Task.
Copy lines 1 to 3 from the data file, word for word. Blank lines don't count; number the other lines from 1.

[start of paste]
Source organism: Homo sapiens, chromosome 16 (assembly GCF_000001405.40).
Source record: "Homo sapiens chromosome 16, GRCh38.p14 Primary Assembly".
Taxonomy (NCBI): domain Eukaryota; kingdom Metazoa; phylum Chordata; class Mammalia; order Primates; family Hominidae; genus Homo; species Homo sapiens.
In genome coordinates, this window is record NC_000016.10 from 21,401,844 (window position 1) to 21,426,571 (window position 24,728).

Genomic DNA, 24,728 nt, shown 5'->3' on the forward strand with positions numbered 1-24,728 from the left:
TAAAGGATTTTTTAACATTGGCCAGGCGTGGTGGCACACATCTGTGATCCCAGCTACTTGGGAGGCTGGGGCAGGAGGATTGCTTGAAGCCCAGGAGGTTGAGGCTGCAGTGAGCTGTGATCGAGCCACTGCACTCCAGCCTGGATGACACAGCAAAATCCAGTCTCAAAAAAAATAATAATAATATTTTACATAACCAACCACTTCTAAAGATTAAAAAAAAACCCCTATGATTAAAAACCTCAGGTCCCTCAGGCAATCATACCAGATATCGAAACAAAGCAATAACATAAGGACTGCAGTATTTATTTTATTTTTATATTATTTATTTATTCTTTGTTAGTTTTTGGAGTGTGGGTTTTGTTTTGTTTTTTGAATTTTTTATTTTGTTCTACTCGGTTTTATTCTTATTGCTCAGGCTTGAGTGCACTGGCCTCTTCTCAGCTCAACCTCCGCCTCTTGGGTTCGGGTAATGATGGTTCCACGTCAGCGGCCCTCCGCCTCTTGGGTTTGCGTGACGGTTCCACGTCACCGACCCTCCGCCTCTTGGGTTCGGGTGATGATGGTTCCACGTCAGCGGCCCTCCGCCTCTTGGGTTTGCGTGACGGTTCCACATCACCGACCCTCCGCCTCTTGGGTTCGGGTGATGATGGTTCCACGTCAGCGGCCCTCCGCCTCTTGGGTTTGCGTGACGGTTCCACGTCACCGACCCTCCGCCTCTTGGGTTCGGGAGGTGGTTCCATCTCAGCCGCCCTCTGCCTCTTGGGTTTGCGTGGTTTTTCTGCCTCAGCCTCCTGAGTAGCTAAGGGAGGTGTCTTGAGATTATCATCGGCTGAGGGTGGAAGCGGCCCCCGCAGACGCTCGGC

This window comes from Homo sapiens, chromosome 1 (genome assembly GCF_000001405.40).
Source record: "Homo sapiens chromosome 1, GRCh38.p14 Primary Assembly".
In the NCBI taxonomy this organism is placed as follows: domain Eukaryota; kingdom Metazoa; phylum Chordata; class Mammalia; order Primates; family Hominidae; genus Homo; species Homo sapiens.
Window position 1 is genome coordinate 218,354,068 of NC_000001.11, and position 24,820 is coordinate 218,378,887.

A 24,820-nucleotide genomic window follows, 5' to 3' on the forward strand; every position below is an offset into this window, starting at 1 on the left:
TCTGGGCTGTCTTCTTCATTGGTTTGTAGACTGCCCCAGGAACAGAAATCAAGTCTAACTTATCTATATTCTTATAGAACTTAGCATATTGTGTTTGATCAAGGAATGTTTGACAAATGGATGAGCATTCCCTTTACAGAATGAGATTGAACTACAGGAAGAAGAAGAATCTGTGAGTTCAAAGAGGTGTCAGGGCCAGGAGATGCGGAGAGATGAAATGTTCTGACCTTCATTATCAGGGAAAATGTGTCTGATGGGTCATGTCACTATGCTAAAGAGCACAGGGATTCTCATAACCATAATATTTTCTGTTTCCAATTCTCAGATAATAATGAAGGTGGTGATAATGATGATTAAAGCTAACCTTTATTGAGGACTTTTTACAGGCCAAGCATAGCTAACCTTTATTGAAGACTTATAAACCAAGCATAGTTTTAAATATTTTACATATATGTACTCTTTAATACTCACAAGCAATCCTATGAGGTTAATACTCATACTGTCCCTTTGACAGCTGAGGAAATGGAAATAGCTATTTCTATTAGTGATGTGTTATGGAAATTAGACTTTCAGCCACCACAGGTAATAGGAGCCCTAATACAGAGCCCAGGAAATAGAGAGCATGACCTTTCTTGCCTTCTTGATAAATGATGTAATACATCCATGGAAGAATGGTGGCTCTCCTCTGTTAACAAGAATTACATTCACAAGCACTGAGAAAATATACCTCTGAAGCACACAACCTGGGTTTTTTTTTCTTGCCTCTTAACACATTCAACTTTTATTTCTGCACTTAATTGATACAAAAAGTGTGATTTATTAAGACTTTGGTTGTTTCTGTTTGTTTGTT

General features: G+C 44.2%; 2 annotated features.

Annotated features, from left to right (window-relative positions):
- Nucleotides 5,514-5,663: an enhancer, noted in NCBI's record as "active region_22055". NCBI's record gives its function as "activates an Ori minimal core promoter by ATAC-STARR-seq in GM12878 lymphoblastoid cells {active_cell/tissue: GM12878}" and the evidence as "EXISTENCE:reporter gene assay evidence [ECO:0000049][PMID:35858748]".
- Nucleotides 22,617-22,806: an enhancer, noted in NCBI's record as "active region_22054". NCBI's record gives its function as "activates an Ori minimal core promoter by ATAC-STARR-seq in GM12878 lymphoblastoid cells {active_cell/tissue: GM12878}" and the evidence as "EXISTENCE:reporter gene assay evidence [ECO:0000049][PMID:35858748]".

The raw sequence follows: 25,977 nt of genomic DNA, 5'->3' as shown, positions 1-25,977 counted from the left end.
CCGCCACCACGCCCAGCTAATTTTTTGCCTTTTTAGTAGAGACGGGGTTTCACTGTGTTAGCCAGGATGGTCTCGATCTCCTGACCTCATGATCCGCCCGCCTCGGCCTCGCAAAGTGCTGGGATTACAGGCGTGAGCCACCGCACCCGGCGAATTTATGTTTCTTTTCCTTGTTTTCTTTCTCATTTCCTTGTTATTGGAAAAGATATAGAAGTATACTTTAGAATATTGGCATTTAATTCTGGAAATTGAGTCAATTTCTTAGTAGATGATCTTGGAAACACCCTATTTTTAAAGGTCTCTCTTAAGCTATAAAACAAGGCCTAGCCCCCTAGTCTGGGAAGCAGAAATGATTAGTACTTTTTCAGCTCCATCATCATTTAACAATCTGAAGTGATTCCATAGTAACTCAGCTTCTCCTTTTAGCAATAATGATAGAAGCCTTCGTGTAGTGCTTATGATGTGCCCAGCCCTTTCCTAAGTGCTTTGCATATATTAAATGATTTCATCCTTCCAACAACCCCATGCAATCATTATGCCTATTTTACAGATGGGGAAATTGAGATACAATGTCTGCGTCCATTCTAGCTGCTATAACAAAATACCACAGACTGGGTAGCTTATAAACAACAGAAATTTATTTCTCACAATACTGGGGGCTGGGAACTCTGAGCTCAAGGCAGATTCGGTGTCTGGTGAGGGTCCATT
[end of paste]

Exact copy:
Source organism: Homo sapiens, chromosome 16 (assembly GCF_000001405.40).
Source record: "Homo sapiens chromosome 16, GRCh38.p14 Primary Assembly".
Taxonomy (NCBI): domain Eukaryota; kingdom Metazoa; phylum Chordata; class Mammalia; order Primates; family Hominidae; genus Homo; species Homo sapiens.